Six Takeaways from the Hoop Seen Best of the South and adidas Uprising

0 Comments

ATLANTA — To close out the first July live evaluation period, I spent some time at the adidas Uprising Gauntlet Finale watching the 16U division while also heading to Hoop Seen’s Best of the South, one of the best events in the South for discovering under-the-radar talent. Both events showcased some positive showings from players — and a continual alarming trend from some parents that I’ll briefly discuss.

Michigan State got a good one in Nick Ward

I was already a fan of Michigan State commit Nick Ward entering the July live evaluation period after his spring in the Nike EYBL with All Ohio Red. The 6-foot-9 bruising lefty post player from the Class of 2016 made another big impression at the Best of the South over the weekend. On Saturday, Ward did whatever he wanted on post touches and also did quite a bit of damage on the glass. When All Ohio Red, the eventual champions of Best of the South, fed Ward the ball, it usually resulted in a foul or a bucket and his physical way of playing will fit in nicely with what Tom Izzo wants to do. Ward and shooting guard Josh Langford are a great start to the Spartans’ 2016 recruiting efforts.

Ibi Watson has a breakout weekend

While Ward is the obvious go-to guy for All Ohio Red, it was the play of 6-foot-4 shooting guard Ibi Watson who really emerged this first live period weekend. After finishing second in scoring All Ohio Red during the spring at 12 points per game, Watson exploded for MVP honors at Best of the South and had the attention of plenty of college coaches. He shot the ball well and also did a good job of playing in attack mode. High majors are starting to take Watson more seriously as a prospect and he could get some offers here soon.

Some underrated 2017 guards show high-level ability

The Best of the South was a great event to see some underrated national guards who could emerge as high-major prospects in the next few months. Hoop Seen’s Justin Young told me about Florida native and guard Trent Frazier, a scorer who can also throw some nifty passes as a playmaking guard. Though only about 6-foot-1, Frazier has a good amount of athleticism and he played well and got some attention in this tournament. Chicago native and 6-foot-3 guard Elijah Joiner showed an ability to hit shots and score from all over the floor during a very good weekend. After closing out the high school season with some good performances, Joiner has had a good summer, picking up recent scholarship offers from DePaul and UIC.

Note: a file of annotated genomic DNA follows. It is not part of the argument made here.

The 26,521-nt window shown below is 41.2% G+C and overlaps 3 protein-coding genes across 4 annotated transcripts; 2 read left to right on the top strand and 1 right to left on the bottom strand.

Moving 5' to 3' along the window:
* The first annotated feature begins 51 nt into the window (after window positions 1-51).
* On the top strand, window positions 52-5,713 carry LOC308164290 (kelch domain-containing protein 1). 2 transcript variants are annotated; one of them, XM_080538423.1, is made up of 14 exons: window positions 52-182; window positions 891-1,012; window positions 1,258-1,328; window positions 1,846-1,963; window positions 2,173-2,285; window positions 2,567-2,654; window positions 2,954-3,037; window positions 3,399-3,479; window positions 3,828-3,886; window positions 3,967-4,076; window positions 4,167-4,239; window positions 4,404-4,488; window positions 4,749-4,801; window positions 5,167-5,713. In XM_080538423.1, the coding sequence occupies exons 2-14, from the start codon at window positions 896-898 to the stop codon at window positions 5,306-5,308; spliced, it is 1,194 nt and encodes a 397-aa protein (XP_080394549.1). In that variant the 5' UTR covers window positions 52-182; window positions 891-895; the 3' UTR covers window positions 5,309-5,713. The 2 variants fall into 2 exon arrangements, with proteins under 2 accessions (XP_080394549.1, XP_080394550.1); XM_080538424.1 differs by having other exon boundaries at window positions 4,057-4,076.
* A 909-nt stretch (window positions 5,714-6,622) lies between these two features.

Good first glimpse of a few 2018 prospects to watch

Seeing a couple of gifted younger prospects is always a nice bonus of July as some rising sophomores start to play up a level against better competition after the spring. Two Class of 2018 players that stood out were Texas native Gerald Liddell, a 6-foot-7 small forward and Indiana native Romeo Langford, a 6-foot-4 guard. Liddell has an advanced feel as a playmaker on both ends of the floor and he just always seems to get the ball in his hands. Langford made plays as a scorer and has an advanced feel for the game.

Alabama has a lot of 2017 talent

Besides the Alabama Challenge 16U team playing down the road a few hours at Peach Jam — featuring two five-star players in shooting guard John Petty and big man Austin Wiley — a few Class of 2017 prospects played up on the 17U at the Best of the South and had a good showing. Shooting guard Jamal Johnson is generating a ton of SEC and ACC interest as a scoring 6-foot-4 guard who can get his own shot, while 6-foot-9 big man Garrison Brooks also showed flashes of strong play on the interior. Those four players, plus many more talented mid- to low-major players, mean the Challenge could be one of the better groups in the EYBL next year.

Parents can still cost their kids opportunities

One of the ugly parts of July is some parents becoming the center of attention for the way they act on the sidelines. More examples of bad parent behavior occurred throughout the first week of July, including some parents acting so outrageously that they cost their kids opportunities.

“I wouldn’t recruit a kid with a parent like that,” one assistant told NBCSports.com after one parent drew a warning from an official. “We have enough distractions in our program, we don’t need to deal with parents constantly getting in the way of things.”

The entitlement of some parents when speaking with coaches and officials is alarming in some cases and college coaches are staying aware of those sorts of things during recruiting.